Companies should only deploy IPv6 for services they provide over the internet, as the protocol is still riddled with security flaws, an expert has urged.
The German researcher Marc Heuse, who has been analysing IPv6 security for almost a decade, said on Wednesday that there is no business case for deploying IPv6 on internal systems.
"If some network engineer says 'let's make a global company all IPv6', I would fire that guy, because it costs millions and the benefit is zero," Heuse told ZDNet at Telefonica's Campus Party event in Berlin. "Let's say you're Daimler: in what way does it make your network better?"
Heuse said outstanding vulnerabilities in IPv6 provide vectors for man-in-the-middle attacks, password sniffing and packet tampering. However, the protocol's uptake by users — particularly in Asia — mean there is no alternative to rolling it out for many outward-facing services.
"Companies should start with internet connectivity this year, but only the internet connectivity for the service they are offering," he said.
IPv6 is the new version of the internet protocol, and is being keenly pushed by governments and vendors worldwide. Its chief benefit is that IPv6 address strings are about four times as long as those for IPv4, providing trillions of possible addresses, versus IPv4's four billion possible permutations.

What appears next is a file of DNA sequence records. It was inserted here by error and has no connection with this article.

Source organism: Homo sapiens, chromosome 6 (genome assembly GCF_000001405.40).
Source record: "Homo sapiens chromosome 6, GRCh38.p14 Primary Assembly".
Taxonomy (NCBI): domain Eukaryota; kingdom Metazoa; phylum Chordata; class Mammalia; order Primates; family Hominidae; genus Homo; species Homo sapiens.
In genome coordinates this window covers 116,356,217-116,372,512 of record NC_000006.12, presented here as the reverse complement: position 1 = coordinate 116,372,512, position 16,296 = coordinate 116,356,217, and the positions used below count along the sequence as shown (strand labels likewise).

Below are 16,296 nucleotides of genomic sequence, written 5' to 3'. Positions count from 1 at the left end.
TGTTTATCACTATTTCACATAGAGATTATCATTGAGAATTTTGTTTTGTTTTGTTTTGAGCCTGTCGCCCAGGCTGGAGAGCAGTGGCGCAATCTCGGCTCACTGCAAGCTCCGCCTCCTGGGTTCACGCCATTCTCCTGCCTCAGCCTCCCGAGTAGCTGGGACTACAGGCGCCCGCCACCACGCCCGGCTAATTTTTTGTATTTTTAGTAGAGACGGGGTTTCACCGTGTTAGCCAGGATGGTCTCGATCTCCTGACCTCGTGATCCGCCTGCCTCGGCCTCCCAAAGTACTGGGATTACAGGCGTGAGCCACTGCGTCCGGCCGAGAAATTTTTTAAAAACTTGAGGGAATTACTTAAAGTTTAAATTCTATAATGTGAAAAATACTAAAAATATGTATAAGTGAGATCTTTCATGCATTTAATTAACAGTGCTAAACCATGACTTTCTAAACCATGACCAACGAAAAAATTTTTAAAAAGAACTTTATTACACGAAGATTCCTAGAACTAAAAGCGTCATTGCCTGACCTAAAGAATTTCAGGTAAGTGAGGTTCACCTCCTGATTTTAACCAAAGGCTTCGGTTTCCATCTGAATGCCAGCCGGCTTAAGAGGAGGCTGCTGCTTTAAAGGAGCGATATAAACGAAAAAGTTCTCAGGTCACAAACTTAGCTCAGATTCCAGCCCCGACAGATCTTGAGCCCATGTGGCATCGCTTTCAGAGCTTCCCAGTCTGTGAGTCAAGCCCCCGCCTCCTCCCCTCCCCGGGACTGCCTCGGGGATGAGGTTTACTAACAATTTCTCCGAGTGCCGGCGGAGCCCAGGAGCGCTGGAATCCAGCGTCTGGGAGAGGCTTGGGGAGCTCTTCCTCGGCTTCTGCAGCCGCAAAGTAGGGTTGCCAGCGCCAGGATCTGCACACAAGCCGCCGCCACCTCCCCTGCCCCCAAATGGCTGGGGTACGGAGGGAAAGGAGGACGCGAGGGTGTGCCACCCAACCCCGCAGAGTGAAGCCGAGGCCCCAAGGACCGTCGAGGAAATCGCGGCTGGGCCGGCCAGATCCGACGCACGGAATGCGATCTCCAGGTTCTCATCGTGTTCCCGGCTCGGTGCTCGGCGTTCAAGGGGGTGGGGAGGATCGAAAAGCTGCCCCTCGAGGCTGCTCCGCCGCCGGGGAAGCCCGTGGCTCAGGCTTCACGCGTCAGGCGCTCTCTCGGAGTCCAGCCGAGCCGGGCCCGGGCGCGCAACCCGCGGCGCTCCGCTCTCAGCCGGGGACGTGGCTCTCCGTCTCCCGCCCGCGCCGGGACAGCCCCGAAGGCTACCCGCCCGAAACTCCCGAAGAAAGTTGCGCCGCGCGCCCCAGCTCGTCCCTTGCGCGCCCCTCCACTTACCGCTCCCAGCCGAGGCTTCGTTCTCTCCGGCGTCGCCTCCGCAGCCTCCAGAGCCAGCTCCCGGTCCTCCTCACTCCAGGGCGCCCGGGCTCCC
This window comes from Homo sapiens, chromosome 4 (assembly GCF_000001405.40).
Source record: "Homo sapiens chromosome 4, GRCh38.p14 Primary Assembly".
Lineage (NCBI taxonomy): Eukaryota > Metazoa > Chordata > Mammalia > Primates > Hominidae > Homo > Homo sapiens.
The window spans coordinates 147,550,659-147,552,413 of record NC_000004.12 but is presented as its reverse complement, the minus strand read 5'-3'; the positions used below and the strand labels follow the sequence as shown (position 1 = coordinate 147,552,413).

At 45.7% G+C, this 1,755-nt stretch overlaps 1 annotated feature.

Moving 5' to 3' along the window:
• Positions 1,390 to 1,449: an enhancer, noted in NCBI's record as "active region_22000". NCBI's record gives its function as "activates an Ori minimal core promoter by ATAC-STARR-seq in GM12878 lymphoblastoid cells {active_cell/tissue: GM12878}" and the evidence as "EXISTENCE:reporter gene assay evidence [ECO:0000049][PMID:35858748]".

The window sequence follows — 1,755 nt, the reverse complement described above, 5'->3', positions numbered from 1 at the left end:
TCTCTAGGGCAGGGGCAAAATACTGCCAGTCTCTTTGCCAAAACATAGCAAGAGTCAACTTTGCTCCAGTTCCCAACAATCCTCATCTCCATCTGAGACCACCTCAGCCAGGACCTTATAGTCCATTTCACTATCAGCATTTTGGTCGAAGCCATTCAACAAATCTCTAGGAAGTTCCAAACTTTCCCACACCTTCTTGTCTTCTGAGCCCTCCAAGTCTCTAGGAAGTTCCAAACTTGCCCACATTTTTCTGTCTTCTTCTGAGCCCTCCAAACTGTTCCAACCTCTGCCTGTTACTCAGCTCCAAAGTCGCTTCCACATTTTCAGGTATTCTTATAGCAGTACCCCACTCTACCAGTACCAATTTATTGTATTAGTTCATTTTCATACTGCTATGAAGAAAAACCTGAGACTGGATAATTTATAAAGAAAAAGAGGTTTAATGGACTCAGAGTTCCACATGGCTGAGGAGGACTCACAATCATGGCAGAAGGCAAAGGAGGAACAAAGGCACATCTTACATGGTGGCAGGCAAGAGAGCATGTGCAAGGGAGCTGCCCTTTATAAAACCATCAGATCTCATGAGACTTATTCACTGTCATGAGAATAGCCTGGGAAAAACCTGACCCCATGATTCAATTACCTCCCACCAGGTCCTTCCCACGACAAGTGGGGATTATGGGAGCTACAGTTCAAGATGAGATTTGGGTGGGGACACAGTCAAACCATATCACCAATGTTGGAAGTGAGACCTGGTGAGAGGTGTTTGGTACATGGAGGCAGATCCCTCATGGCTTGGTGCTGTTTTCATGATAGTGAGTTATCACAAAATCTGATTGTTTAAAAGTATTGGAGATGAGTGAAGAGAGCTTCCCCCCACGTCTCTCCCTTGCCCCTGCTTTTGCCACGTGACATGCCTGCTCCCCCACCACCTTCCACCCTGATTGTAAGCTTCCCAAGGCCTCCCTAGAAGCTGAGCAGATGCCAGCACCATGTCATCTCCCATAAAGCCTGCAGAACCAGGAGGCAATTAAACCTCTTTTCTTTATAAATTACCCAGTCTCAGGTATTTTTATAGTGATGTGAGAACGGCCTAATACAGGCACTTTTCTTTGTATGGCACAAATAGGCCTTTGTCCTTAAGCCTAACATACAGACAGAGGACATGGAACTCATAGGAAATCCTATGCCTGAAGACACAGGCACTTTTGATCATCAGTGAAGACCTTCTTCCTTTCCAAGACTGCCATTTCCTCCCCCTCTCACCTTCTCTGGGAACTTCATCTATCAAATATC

This is very useful for devices that are directly connected to the internet, but less so for companies' internal networks. The new protocol officially went live around the world in June, and is by all accounts now seeing tremendous growth.
'It was a political thing'
Heuse believes "the sun is coming up" for IPv6 security, in that vendors have been trying hard to fix the problems with it, particularly in the last year. However, he said fundamental flaws remain — the overall problem being the protocol's sheer complexity.
In a talk he gave earlier at the event, Heuse noted that IPv6 was designed in the mid-'90s, "when the world was still a very safe place".
"That's why they said back then that you don't need to have security locally, because everyone on the local network is trusted, and that if you encrypt everything, nothing can be hacked — yeah sure," he said. "Back then having a firewall filter was considered safe."
Heuse, who said he is finding more flaws with IPv6 each year, highlighted the problem of router advertisement spoofing. He blamed this problem on the keenness of the protocol's designers to move away from DHCP (Dynamic Host Configuration Protocol), which is used to assign IP address information to computers on a network.
"The protocol designers wanted to get the power of the network back to the network teams — it was a political thing," he said. "The routers [keep saying] to the network, 'I am a router'. This is similar to DHCP, but in DHCP the server says 'this is your IPv4 address'."
"In IPv6, the router says: 'this is a network space; choose what [address] you want.' Everybody can pretend they are a router, and every system on the network will think you are a router. This can allow man-in-the-middle attacks, password sniffing, changing data on the fly and so on."
Heuse criticised Microsoft for not fixing an IPv6-related router advertising flooding vulnerability in Windows, but still requiring customers not to deactivate IPv6 in order to let tools such as Exchange work. He said he had disclosed this vulnerability to Microsoft as much as two years ago.
He also pointed out that IPv4 benefited from 20 years of security research, whereas IPv6 was only now being deployed on a scale large enough for flaws to become more readily apparent.